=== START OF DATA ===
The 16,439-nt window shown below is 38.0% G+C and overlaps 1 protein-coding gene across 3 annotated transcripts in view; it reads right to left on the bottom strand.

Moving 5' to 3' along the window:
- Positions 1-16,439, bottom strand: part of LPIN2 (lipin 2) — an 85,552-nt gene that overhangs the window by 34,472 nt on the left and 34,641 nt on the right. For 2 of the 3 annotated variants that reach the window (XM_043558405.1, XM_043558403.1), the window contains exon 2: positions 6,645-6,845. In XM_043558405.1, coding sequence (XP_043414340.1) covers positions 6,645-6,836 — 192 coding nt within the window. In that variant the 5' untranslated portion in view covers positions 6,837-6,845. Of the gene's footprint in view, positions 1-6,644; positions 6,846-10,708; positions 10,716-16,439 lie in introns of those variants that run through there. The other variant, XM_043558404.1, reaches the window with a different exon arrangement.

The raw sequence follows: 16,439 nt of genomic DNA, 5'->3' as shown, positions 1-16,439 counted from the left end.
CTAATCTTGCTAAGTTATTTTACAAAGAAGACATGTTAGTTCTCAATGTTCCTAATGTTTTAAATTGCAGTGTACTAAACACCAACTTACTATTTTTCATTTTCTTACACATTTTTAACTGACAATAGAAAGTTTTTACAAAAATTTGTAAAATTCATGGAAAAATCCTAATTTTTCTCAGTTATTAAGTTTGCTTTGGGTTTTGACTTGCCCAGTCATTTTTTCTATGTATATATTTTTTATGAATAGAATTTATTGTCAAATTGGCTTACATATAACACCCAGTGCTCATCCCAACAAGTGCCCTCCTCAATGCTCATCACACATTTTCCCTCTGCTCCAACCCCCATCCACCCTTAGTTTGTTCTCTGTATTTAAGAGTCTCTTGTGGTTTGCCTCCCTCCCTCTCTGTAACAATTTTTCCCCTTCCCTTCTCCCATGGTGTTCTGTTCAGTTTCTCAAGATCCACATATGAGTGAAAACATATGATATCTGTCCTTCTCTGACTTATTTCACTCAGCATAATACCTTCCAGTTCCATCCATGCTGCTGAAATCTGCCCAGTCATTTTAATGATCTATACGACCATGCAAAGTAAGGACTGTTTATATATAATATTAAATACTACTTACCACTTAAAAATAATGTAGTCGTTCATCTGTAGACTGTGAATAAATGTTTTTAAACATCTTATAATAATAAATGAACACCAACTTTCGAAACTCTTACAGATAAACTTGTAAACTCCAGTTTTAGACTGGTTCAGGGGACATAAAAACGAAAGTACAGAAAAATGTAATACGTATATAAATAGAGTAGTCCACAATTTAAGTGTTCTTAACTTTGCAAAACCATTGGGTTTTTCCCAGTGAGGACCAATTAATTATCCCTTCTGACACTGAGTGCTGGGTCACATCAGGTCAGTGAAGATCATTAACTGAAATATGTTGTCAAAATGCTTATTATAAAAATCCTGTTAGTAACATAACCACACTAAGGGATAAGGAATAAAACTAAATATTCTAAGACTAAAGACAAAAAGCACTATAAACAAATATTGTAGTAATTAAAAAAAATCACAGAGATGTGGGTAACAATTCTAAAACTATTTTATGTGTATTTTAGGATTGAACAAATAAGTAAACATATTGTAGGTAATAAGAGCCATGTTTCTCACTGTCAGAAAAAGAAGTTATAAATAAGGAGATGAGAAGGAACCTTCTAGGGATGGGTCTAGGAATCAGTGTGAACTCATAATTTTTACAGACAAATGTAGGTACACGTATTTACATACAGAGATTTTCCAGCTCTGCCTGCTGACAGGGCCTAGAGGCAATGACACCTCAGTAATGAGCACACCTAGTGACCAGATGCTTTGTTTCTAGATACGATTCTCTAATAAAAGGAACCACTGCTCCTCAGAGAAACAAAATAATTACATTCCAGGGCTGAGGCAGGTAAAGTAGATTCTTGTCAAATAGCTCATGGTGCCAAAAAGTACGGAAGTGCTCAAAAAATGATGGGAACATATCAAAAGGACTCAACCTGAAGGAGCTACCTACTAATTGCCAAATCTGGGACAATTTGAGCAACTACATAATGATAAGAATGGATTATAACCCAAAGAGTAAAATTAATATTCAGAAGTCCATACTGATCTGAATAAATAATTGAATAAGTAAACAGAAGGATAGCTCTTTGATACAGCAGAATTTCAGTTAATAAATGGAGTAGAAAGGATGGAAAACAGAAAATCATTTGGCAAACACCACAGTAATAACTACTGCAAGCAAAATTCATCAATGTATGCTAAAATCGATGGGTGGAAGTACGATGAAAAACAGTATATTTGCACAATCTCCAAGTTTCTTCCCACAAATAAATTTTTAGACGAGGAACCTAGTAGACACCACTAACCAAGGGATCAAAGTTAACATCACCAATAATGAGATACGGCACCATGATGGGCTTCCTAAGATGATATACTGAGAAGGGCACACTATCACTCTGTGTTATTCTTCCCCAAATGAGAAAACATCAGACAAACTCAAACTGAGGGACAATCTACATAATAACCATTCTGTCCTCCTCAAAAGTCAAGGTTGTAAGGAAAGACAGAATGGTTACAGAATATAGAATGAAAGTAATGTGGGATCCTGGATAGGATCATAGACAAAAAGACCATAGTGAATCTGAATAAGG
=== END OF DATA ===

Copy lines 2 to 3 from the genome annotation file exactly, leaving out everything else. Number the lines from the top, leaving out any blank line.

Moving 5' to 3' along the window:
- Positions 1-16,439, bottom strand: part of LPIN2 (lipin 2) — an 85,552-nt gene that overhangs the window by 34,472 nt on the left and 34,641 nt on the right. For 2 of the 3 annotated variants that reach the window (XM_043558405.1, XM_043558403.1), the window contains exon 2: positions 6,645-6,845. In XM_043558405.1, coding sequence (XP_043414340.1) covers positions 6,645-6,836 — 192 coding nt within the window. In that variant the 5' untranslated portion in view covers positions 6,837-6,845. Of the gene's footprint in view, positions 1-6,644; positions 6,846-10,708; positions 10,716-16,439 lie in introns of those variants that run through there. The other variant, XM_043558404.1, reaches the window with a different exon arrangement.